10 Avenue of the Arts
tel 215 523 8000, fax 215 568 6445

This suburban hotel is situated in Philadelphia’s affluent Main Line and offers four concierge-level floors equipped with upgraded amenities, including high-speed Internet access, and newly decorated guestrooms. The hotel’s Regatta Bar and Grille Restaurant is considered an city favorite for power breakfasts and business lunches. $$$$

111 Crawford Ave.
West Conshohocken, PA 19428
tel 610 941 5600, fax 610 941 4425


The enormous, extravagantly draped windows are just the begi nning as patrons enter Striped Bass looking forward to a memorable evening. Yellowfin tuna tartare with Japanese cucumber, miso and ginger dressing; hamachi sashimi with papaya and orange-wasabi dressing; and grilled Gotham steak with potato and flan are among the signature dishes. $$$

1500 Walnut St.
tel 215 732 4444

Patrons of this restaurant have said it’s difficult deciding which is more satiating: this Pan-Asian restaurant’s ambience or its cuisine. But the walls of cascading water and lit-from-within central dining tables quickly take a back seat once entrees arrive. Specialties here include pad Thai, broiled Japanese black cod, Singapore noodles and “Angry Lobster,” a wok-seared three-pounder served with lobster mashed potatoes. Dessert menus feature the chocolate bento box, which incorporates warm chocolate cake with dark chocolate panna cotta, cocoa-ginger biscotti, white chocolate-espresso pot de crème and milk chocolate mousse cubes. $$$$

325 Chestnut St.
tel 215 574 9440

This is a boutique steak house serving a traditional but modern menu in a contemporary setting, but it is better known as the home of the $100 Philly cheesesteak. The dining room carries the motif of a library: guests are seated at marble tables on comfortably cushioned chairs and couches next to walls lined with walnut bookcases and a ceiling garnished with crystal chandeliers. Favorite menu entrees include a foie gras peanut butter and jelly, kobe sliders, and tuna and beef tartare. The $100 cheesesteak is made with shaved kobe beef and sautéed foie gras, and garnished with shaved truffles and melted Taleggio cheese. $$$$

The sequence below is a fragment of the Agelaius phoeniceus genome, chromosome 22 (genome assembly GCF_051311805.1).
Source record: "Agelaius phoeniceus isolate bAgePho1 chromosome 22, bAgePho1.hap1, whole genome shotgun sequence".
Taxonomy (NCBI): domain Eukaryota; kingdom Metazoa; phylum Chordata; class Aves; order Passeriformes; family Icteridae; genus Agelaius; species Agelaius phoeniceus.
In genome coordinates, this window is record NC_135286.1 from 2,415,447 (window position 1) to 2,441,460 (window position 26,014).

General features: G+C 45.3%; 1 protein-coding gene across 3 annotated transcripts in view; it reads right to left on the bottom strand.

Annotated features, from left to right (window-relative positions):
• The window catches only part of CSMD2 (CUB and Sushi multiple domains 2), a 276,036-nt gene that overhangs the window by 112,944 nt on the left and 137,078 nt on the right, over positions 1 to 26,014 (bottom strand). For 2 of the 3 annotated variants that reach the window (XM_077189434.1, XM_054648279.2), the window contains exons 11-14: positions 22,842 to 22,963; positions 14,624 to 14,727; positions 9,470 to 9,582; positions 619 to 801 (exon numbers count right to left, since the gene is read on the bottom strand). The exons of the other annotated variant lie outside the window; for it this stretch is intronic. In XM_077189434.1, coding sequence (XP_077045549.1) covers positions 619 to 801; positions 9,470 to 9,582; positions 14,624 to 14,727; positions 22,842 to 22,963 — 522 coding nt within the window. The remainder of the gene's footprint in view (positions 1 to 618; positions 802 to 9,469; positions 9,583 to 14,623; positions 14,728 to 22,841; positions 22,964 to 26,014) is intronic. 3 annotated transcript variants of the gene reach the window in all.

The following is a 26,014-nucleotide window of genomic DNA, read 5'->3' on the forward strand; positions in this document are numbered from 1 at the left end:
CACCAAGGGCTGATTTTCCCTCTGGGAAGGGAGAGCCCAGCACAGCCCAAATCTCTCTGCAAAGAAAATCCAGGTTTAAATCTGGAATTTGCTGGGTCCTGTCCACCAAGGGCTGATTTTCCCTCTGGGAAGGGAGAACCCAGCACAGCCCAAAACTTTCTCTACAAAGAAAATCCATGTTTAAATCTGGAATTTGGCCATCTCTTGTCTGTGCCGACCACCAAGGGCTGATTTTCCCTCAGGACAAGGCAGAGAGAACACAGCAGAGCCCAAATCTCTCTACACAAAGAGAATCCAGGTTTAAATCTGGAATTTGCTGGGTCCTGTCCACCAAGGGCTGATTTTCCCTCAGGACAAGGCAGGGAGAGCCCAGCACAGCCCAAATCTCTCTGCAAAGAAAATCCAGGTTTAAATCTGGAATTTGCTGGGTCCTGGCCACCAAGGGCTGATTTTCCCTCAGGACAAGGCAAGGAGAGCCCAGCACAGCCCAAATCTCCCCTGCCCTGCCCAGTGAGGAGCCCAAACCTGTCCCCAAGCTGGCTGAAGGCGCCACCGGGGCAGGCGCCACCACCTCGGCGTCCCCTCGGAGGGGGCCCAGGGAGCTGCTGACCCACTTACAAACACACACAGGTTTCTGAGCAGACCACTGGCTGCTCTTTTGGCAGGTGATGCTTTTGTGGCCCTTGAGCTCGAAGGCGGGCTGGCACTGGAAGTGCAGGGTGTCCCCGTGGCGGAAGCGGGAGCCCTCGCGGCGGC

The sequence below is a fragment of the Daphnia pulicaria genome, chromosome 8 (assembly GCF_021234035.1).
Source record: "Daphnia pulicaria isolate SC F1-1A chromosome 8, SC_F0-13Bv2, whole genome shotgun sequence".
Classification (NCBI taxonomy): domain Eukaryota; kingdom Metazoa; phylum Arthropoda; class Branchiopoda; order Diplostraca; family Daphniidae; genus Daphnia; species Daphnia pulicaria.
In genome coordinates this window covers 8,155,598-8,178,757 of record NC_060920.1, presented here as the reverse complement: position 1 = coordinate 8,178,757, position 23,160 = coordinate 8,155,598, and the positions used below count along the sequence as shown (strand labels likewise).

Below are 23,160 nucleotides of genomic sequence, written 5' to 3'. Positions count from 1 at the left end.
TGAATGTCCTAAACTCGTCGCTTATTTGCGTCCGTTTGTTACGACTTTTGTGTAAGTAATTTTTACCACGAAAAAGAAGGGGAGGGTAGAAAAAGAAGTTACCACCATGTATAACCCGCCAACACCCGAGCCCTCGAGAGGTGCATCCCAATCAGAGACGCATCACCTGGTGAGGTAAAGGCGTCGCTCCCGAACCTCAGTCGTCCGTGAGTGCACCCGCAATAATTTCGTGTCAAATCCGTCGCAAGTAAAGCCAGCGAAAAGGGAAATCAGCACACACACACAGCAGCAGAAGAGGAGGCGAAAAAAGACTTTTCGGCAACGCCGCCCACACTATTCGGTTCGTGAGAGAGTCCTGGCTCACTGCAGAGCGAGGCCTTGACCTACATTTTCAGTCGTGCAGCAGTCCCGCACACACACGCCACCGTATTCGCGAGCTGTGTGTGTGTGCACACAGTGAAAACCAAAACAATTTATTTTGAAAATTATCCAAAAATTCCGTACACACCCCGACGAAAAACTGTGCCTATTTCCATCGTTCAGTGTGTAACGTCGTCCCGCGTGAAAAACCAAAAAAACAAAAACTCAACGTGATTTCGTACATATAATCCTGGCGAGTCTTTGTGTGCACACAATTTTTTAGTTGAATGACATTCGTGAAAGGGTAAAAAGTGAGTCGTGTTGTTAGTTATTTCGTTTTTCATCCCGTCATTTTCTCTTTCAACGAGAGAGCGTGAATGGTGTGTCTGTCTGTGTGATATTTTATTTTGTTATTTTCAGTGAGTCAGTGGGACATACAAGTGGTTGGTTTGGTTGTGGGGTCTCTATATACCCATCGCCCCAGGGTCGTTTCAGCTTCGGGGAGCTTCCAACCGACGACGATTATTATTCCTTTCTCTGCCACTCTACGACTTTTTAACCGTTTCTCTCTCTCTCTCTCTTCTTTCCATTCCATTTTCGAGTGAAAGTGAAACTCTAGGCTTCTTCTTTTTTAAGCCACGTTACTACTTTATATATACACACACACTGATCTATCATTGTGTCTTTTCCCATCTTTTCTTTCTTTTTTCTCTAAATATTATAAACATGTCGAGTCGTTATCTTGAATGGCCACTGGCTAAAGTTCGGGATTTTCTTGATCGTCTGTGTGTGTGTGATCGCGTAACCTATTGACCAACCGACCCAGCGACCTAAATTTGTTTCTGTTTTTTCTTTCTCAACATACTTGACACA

237 S. 18th St.
tel 215 732 7560

As in many historic U.S. cities, the best way to get around Philadelphia is by foot or by public transportation. PHLASH (www.gophila.com/phlash), the city’s signature hop-on-hop-off purple trolley, operates early spring through late fall, offering a quick and easy connection between the Center City attractions and most downtown hotels at a cost of just $1 each time you board. Philadelphia’s subway system services the four ends of the city, but the routes do not operate through Center City. Taxis are also plentiful around tourist destinations. SEPTA trains (www.septa.org) service most attractions in the Philadelphia suburbs. Philadelphia International Airport (PHL) is located eight miles from downtown in the southwest part of the city. Expect to pay about $20 for the 20-minute taxi ride from the airport to Center City. For more information, visit www.gophila.com.